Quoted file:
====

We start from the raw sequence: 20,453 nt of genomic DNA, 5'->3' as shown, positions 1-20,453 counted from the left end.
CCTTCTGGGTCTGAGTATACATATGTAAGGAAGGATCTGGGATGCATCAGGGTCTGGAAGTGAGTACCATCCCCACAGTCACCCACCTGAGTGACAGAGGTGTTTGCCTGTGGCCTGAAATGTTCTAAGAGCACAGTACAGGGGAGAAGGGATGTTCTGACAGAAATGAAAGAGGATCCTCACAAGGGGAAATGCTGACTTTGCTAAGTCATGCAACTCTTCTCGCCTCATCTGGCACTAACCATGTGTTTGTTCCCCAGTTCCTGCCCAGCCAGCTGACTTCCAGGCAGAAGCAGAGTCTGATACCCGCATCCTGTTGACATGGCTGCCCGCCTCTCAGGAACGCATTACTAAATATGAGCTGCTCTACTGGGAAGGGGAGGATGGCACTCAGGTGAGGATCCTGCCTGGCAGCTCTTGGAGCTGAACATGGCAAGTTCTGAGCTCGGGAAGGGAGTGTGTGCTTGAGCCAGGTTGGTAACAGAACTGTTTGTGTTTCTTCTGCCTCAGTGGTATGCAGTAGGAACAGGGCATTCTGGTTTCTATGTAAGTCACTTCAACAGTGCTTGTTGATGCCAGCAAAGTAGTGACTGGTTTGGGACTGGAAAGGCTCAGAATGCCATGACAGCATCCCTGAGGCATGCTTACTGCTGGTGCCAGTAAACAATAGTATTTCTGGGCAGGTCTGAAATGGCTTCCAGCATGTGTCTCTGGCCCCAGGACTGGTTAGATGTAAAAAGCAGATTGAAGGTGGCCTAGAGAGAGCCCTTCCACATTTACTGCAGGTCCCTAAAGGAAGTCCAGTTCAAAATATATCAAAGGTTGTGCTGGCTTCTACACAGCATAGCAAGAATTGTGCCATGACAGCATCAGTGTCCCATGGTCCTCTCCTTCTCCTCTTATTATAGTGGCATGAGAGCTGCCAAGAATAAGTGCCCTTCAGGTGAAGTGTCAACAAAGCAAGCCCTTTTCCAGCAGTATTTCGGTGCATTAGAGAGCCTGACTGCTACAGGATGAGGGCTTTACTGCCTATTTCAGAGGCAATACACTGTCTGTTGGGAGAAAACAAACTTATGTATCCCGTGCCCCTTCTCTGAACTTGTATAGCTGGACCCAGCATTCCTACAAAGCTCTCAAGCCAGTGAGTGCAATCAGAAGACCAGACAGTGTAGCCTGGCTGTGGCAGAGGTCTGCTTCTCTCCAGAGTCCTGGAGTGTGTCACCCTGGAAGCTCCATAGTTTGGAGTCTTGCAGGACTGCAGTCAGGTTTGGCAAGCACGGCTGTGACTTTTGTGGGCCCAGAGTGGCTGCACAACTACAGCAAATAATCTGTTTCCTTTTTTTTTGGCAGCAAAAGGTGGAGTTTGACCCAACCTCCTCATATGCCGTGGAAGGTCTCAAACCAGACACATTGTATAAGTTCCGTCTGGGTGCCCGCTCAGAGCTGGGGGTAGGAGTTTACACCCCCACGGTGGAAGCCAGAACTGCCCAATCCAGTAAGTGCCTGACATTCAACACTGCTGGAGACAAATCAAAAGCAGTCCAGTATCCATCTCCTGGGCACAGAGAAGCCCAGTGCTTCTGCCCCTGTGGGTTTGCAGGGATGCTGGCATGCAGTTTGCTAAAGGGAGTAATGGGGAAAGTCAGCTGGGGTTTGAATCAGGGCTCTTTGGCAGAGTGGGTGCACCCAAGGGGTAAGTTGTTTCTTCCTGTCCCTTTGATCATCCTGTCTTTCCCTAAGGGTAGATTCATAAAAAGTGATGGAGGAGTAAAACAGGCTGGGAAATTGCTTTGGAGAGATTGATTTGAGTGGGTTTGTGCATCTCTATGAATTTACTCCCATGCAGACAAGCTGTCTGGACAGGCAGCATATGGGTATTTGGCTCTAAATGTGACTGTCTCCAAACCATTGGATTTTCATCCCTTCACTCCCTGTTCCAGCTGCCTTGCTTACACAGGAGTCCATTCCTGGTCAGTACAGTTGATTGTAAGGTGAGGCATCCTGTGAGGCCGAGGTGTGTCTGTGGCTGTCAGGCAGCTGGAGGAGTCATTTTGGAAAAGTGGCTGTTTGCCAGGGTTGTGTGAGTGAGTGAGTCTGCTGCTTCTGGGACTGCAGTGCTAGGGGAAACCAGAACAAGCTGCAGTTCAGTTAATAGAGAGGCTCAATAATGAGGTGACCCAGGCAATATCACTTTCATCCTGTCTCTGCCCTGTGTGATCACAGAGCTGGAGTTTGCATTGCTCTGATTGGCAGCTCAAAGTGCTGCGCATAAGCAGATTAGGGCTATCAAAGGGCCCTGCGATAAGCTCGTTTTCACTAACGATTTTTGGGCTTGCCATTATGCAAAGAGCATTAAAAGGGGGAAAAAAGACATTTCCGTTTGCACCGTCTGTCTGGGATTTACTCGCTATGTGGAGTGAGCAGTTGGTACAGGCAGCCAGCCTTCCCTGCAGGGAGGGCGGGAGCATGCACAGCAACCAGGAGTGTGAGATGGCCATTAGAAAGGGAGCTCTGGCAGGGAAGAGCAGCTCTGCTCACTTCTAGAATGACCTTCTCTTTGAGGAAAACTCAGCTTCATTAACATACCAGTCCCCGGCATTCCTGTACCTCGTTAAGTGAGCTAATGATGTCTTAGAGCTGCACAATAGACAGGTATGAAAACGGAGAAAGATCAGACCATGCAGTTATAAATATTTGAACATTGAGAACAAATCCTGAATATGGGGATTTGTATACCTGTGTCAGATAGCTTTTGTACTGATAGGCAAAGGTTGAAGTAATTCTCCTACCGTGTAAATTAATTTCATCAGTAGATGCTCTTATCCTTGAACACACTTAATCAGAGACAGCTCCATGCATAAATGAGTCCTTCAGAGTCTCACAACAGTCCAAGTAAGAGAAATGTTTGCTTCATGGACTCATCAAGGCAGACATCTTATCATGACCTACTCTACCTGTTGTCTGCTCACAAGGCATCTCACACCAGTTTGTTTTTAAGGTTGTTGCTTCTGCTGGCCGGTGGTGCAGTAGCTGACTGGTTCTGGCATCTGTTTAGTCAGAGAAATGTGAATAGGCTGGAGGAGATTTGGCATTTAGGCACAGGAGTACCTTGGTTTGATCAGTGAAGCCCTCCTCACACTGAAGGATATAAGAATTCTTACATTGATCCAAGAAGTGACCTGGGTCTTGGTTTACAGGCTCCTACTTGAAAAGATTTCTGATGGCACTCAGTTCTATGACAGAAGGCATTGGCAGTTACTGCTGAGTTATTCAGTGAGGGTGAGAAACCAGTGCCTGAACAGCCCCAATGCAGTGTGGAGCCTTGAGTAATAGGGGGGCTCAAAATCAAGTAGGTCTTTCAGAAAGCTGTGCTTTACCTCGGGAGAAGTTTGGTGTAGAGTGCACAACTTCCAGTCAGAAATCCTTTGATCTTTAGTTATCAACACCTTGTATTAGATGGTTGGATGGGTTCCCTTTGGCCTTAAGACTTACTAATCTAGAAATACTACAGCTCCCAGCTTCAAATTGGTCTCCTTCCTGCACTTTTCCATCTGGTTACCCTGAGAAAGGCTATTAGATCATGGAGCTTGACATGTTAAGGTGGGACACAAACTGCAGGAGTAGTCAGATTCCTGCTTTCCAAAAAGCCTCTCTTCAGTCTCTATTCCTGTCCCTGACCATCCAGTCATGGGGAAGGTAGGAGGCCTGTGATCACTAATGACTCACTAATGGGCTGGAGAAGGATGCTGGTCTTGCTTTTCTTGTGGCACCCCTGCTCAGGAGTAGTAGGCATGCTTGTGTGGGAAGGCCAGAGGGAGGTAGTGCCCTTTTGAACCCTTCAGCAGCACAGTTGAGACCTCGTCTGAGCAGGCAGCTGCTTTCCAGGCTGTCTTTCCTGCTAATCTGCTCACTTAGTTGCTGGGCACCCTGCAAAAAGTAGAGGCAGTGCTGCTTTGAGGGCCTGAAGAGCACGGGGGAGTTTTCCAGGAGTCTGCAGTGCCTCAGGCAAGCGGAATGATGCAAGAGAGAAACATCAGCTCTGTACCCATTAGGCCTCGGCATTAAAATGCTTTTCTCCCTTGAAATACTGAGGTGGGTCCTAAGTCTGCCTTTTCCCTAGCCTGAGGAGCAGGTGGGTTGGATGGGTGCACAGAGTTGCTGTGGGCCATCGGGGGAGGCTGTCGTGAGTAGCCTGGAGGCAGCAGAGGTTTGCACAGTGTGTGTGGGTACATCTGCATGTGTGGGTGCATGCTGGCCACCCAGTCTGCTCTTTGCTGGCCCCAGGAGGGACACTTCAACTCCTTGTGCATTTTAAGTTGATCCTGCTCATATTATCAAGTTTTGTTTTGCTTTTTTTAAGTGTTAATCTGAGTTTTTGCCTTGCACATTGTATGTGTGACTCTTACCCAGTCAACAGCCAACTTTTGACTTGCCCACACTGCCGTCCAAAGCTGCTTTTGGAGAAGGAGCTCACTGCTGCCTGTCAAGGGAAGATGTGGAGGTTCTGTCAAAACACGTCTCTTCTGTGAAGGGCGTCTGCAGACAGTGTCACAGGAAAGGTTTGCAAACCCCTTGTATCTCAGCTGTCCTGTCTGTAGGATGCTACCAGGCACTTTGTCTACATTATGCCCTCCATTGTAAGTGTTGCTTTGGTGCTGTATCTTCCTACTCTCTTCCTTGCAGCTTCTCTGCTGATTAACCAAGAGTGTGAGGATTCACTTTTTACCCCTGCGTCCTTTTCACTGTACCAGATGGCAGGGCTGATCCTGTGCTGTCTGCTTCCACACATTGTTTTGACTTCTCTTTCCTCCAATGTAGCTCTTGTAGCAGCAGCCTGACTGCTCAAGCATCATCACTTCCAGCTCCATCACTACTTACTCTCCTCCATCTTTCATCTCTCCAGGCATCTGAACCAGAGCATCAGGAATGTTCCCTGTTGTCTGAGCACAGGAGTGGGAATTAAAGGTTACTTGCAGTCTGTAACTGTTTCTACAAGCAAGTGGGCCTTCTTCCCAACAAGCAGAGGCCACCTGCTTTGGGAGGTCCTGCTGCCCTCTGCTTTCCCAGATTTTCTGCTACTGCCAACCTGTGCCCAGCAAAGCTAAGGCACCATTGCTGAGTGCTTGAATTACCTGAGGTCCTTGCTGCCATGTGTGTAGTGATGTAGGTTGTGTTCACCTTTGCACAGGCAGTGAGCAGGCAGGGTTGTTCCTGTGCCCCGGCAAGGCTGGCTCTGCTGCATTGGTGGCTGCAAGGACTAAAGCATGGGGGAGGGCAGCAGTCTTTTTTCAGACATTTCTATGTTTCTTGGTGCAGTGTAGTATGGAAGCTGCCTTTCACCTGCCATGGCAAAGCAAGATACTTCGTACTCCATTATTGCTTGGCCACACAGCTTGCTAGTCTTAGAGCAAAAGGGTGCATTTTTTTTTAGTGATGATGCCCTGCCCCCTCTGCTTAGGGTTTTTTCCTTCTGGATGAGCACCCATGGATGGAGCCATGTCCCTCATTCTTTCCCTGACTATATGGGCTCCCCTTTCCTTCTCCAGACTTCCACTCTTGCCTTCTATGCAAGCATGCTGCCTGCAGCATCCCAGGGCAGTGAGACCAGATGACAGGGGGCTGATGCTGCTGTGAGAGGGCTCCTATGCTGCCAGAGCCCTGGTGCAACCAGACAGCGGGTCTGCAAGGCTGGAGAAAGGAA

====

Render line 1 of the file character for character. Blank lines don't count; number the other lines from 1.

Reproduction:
We start from the raw sequence: 20,453 nt of genomic DNA, 5'->3' as shown, positions 1-20,453 counted from the left end.